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Larger supply causing difficult sales of peppers

Robbert van Essen: “Lit cultivation creates added value”
Larger supply causing difficult sales of peppers

Valstar Holland has been the market leader on the Dutch pepper market for a number of years. What is unique is that the growers who supply to the sales organisation have some lit cultivation, so that the company, with the exception of a short period and December and January, can supply peppers all year round. “Red, green and yellow peppers, as well as Jalapeños, have lit cultivation. This means we can create added value,” says Robbert van Essen, who is responsible for the pepper sales.

“Over the last few years the sales of peppers has gone quite well. Unfortunately this has meant that quite a few smaller growers have opted to join the pepper cultivation. Spain had a good pepper season this year and continued to supply for a long time, which meant they were in our way for a number of weeks. All of this resulted in a more difficult market this year. At the moment the kilo price of the red and green peppers is between 1 and 1.25 Euro and that’s quite mediocre. The expectation is that the market will improve a little over the next few weeks,” says Robbert.

Beside domestic cultivation in the Netherlands and Belgium, fixed partners in Israel and Spain supply imported peppers to Valstar Holland. “The quality is much better than that of the Moroccan peppers,” says the seller. Valstar’s main buyers of peppers are retail and wholesale in the United Kingdom, Scandinavia, Germany and the Netherlands. The first connections to the United States have already been made and it is our goal to continue to extend this export.

According to Robbert the pepper consumption is reasonably stable. “The peppers are mainly consumed by Asians. Last year we saw good sales in the special varieties such as the Jalapeño, Habanero and Naga Jolokia pepper, but this area has been extended and you notice there is too much pretty quickly.”

For more information:
Robbert van Essen
Valstar Holland
ABC Westland 110
2685 DB Poeldijk
T: +31 174 530817
F: +31 174 530888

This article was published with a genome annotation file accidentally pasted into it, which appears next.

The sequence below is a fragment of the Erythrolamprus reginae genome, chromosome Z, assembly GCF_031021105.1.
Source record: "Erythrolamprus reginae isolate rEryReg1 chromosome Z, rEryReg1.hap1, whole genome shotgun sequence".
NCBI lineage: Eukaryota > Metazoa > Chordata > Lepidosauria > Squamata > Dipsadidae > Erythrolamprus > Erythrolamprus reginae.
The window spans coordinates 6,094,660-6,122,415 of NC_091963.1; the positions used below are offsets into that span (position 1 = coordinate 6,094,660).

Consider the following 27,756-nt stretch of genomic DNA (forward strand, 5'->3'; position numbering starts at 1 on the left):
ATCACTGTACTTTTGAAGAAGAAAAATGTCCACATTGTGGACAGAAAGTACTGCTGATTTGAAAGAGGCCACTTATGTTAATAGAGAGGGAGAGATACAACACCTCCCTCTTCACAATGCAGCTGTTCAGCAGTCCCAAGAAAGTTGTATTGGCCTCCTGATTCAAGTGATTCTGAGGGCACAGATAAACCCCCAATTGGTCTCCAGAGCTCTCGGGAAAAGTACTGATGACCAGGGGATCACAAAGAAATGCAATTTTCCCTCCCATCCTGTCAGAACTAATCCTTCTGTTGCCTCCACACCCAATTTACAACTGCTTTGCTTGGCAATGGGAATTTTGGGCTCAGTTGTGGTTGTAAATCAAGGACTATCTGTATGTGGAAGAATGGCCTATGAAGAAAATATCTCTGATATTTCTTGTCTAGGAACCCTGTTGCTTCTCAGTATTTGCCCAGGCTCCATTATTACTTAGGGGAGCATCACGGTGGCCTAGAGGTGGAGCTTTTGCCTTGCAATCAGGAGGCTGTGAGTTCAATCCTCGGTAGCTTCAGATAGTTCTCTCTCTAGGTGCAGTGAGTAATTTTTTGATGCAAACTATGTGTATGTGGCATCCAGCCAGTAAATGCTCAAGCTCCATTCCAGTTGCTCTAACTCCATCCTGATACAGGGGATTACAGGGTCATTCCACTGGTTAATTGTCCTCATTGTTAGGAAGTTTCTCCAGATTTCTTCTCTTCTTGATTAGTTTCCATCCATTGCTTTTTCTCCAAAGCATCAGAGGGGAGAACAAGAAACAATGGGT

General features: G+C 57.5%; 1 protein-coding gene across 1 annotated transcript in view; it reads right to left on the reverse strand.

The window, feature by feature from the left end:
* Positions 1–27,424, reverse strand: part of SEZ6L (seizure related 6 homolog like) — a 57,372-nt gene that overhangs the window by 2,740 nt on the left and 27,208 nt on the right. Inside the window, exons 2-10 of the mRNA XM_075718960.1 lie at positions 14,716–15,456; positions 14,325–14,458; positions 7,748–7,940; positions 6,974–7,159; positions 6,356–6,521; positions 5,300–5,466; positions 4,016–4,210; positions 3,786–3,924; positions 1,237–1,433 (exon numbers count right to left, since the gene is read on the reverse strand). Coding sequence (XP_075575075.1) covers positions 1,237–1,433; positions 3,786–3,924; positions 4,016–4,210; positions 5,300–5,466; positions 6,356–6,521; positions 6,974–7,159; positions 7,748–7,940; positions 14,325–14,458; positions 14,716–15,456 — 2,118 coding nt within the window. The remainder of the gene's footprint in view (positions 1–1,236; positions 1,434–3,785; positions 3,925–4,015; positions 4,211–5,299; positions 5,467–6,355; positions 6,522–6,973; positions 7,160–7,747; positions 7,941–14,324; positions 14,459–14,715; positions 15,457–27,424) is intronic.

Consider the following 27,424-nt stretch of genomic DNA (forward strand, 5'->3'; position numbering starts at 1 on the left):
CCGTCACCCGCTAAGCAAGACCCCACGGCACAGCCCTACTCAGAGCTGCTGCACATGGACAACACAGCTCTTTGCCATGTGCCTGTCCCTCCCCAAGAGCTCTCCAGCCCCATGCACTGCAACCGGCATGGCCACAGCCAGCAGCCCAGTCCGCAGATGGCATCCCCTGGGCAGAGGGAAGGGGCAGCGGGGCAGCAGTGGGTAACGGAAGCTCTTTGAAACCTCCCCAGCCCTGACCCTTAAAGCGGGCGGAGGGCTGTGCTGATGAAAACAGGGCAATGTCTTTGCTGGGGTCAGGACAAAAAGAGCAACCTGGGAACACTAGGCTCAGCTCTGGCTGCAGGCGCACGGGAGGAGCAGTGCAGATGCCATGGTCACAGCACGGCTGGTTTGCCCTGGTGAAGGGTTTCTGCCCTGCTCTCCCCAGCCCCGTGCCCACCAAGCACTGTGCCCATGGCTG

[email protected]

Publication date: 7/14/2014

Stress a key factor in causing bee colonies to fail

Oct. 7, 2013 — Scientists from Royal Holloway University have found that when bees are exposed to low levels of neonicotinoid pesticides — which do not directly kill bees — their behaviour changes and they stop working properly for their colonies.

The results showed that exposure to pesticides at levels bees encounter in the field, has subtle impacts on individual bees, and can eventually make colonies fail.

This discovery provides an important breakthrough in identifying the reasons for the recent global decline of bees, a trend that has baffled many experts worldwide.

“One in three mouthfuls of our food depend on bee pollination,” said lead author, Dr John Bryden from the School of Biological Sciences at Royal Holloway. “By understanding the complex way in which colonies fail and die, we’ve made a crucial step in being able to link bee declines to pesticides and other factors, such as habitat loss and disease which can all contribute to colony failure.”

“Exposing bees to pesticides is a bit like adding more and more weight on someone’s shoulders. A person can keep walking normally under a bit of weight, but when it gets too much — they collapse. Similarly, bee colonies can keep growing when bees aren’t too stressed, but if stress levels get too high the colony will eventually fail,” added Dr Bryden.

“Our research provides important insights to the biology of pollinators,” said co-author Professor Vincent Jansen. “It is intriguing that the way in which bees work together is the key to their success, but could also contribute to their decline and colony failure.”

The research was funded as part of the £10 million ‘Insect Pollinators Initiative,’ set-up to understand the causes of pollinator declines and safeguard future pollination services.

“Pesticides can have a detrimental effect on bees at levels used in the field,” said co-author Dr Nigel Raine. “Our research will provide important evidence for policymakers. The way we test pesticides, the way we assess their impact on bees, and the way we manage pesticides can all be improved.”

ScienceDaily: Agriculture and Food News